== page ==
The Languages of Pentecost Island  
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Sa basics
(Panngi dialect)

Good morning
Ranpangran entô

Good night
Ranlopwas entô

Are you alright?
O mbetô?

OK / It's just fine
I mbetô nga



What's your name?
Sêm be sê?

My name is...
Sêk be...

I am from...
Nê mbe na ôt...

Where are you going?
O metea bê?

Where have you come from?
O mamra bê?

Come here!
O tma!

Go away!
O tpi!

my brother

I would like...
Lok be...

one, two, three
(be)su, (be)ru, (be)têl

It's finished
I mnok

I don't know
Nê taa kêlê

I don't understand
Nê taa tong bwêrê

Sa (Saa) language

Sa is the language of South Pentecost, a relatively wild and sparsely-populated region that was home to an estimated 2,500 people in the year 2000. The language resembles that of neighbouring North Ambrym, with which South Pentecost's people have always had close contact. Although not totally dissimilar to Pentecost's other four languages, Sa differs from them in some significant ways. This linguistic difference is mirrored by cultural differences: Sa speakers traditionally wore penis wrappers and grass skirts, for example, while their neighbours to the north wore red mats.

Although a few anthropologists and linguists have visited South Pentecost over the past century and made notes on Sa language, much of their work has been closely guarded or simply lost, and no overall description of the language has emerged. Probably the first person to write down Sa was Catholic missionary Elie Tattevin, who made notes on Sa language (which he referred to as "Ponorwol") in the early 20th century. A description of Sa was also produced for an M.A. thesis by G. Elliott at Macquarie University in 1976 but never published. Anthropologist Margaret Jolly spent three years working with the people of Bunlap in the 1970s and learned Sa language, and her publications include a lot of Sa terminology. Jolly also wrote of working on a dictionary of Sa, but it is not known what came of this project. Linguist and anthropologist Murray Garde (known locally as "Muriu") has been visiting South Pentecost for many years and made ongoing efforts to learn and study Sa.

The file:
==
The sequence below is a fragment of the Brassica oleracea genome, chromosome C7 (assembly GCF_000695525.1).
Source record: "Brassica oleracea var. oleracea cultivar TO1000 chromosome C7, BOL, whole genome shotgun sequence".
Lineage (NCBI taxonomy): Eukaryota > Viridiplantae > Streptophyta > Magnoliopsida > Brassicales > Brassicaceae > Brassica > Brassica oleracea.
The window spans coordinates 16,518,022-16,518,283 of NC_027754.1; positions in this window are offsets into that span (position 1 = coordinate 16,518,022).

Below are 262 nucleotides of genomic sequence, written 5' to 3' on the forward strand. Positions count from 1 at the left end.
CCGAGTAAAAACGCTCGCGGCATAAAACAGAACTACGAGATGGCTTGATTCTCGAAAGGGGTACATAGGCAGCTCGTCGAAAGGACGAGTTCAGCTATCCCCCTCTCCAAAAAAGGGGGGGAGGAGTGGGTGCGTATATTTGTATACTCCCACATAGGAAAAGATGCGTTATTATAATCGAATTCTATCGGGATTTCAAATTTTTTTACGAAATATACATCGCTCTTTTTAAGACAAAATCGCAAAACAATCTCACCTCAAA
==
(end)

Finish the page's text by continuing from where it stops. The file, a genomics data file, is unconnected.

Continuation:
Until recently there had been little formal writing in Sa, although a few religious materials had been produced, including a partial 1970s translation of the Gospel of Mark (Dal Antu Na Jesus Christ) in the dialect of Ranwas, of which virtually no copies survive locally. A project to translate the full Gospels into Sa, organised by the Bible Society in conjunction with speakers from Poinkros, has been underway for several years, although at the time of writing only the Gospel of Mark had been completed. Bible translation work is also underway at Wali, facilitated by missionaries Gregory and Rondalyn Ohrenberg from Pioneer Bible Translators.

Sa is a remarkably diverse language, comprising a hotchpotch of dialects with no well-established names or boundaries. At a meeting in 2008, speakers recognised four main dialect areas, although there is some of variation within these areas:

A western dialect, which is spoken along the west coast from Panas to Ranputor, is the most widely-spoken of the dialects and is generally understood by speakers of other dialects. An eastern dialect, spoken in Ranwas and Poinkros, differs in relatively minor ways from the western one, and speakers of one have no difficulty understanding speakers of the other. The speech of Bunlap is largely a mixture of western and eastern dialects, although it has certain distinctive features and might be regarded as a separate dialect.

In addition, there are two small outlying dialects, which are extremely distinctive and difficult for speakers of the two mainstream dialects to understand. A northern dialect, spoken in St Henri and Ponra and by some in Ran'gusuksu (though the western dialect is encroaching on it here), is characteristed by an f sound not found in other dialects. A southern dialect, spoken in Bay Martelli and Londar (and historically over a wider area), is characterised by the widespread use of h in place of s and is sometimes referred to as Ha. It is particularly close to the language of neighbouring North Ambrym.

Local people talk of additional Sa dialects that are now extinct. Doltes, the extinct dialect of Hotwata in the modern Ske area, was probably also a dialect of Sa.

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© Andrew Gray, 2010